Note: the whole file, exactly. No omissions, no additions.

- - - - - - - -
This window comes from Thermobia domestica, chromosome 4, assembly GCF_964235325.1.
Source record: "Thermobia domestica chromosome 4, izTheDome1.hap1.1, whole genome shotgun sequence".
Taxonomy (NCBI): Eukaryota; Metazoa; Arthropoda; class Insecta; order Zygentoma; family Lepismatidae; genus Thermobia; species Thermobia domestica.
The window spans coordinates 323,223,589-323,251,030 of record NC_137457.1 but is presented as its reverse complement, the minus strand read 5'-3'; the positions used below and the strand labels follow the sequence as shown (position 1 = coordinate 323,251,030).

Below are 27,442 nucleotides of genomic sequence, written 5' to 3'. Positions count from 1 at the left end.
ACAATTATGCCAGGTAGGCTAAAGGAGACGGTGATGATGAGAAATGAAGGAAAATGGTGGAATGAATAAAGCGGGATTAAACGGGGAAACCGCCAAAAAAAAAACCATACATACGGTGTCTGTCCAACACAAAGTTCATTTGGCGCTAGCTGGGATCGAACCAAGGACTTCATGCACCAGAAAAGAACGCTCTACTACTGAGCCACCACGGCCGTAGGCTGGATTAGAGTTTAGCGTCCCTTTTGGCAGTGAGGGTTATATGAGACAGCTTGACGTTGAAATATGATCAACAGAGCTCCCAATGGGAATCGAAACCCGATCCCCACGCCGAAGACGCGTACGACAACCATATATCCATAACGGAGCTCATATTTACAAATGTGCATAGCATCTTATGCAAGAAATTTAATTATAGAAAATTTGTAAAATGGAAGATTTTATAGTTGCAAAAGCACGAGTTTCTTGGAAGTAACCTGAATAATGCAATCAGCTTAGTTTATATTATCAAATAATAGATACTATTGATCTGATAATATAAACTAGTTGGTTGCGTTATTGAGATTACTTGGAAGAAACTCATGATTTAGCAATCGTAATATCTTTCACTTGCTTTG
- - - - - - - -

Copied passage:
This window comes from Thermobia domestica, chromosome 4, assembly GCF_964235325.1.
Source record: "Thermobia domestica chromosome 4, izTheDome1.hap1.1, whole genome shotgun sequence".
Taxonomy (NCBI): Eukaryota; Metazoa; Arthropoda; class Insecta; order Zygentoma; family Lepismatidae; genus Thermobia; species Thermobia domestica.
The window spans coordinates 323,223,589-323,251,030 of record NC_137457.1 but is presented as its reverse complement, the minus strand read 5'-3'; the positions used below and the strand labels follow the sequence as shown (position 1 = coordinate 323,251,030).

Below are 27,442 nucleotides of genomic sequence, written 5' to 3'. Positions count from 1 at the left end.
ACAATTATGCCAGGTAGGCTAAAGGAGACGGTGATGATGAGAAATGAAGGAAAATGGTGGAATGAATAAAGCGGGATTAAACGGGGAAACCGCCAAAAAAAAAACCATACATACGGTGTCTGTCCAACACAAAGTTCATTTGGCGCTAGCTGGGATCGAACCAAGGACTTCATGCACCAGAAAAGAACGCTCTACTACTGAGCCACCACGGCCGTAGGCTGGATTAGAGTTTAGCGTCCCTTTTGGCAGTGAGGGTTATATGAGACAGCTTGACGTTGAAATATGATCAACAGAGCTCCCAATGGGAATCGAAACCCGATCCCCACGCCGAAGACGCGTACGACAACCATATATCCATAACGGAGCTCATATTTACAAATGTGCATAGCATCTTATGCAAGAAATTTAATTATAGAAAATTTGTAAAATGGAAGATTTTATAGTTGCAAAAGCACGAGTTTCTTGGAAGTAACCTGAATAATGCAATCAGCTTAGTTTATATTATCAAATAATAGATACTATTGATCTGATAATATAAACTAGTTGGTTGCGTTATTGAGATTACTTGGAAGAAACTCATGATTTAGCAATCGTAATATCTTTCACTTGCTTTG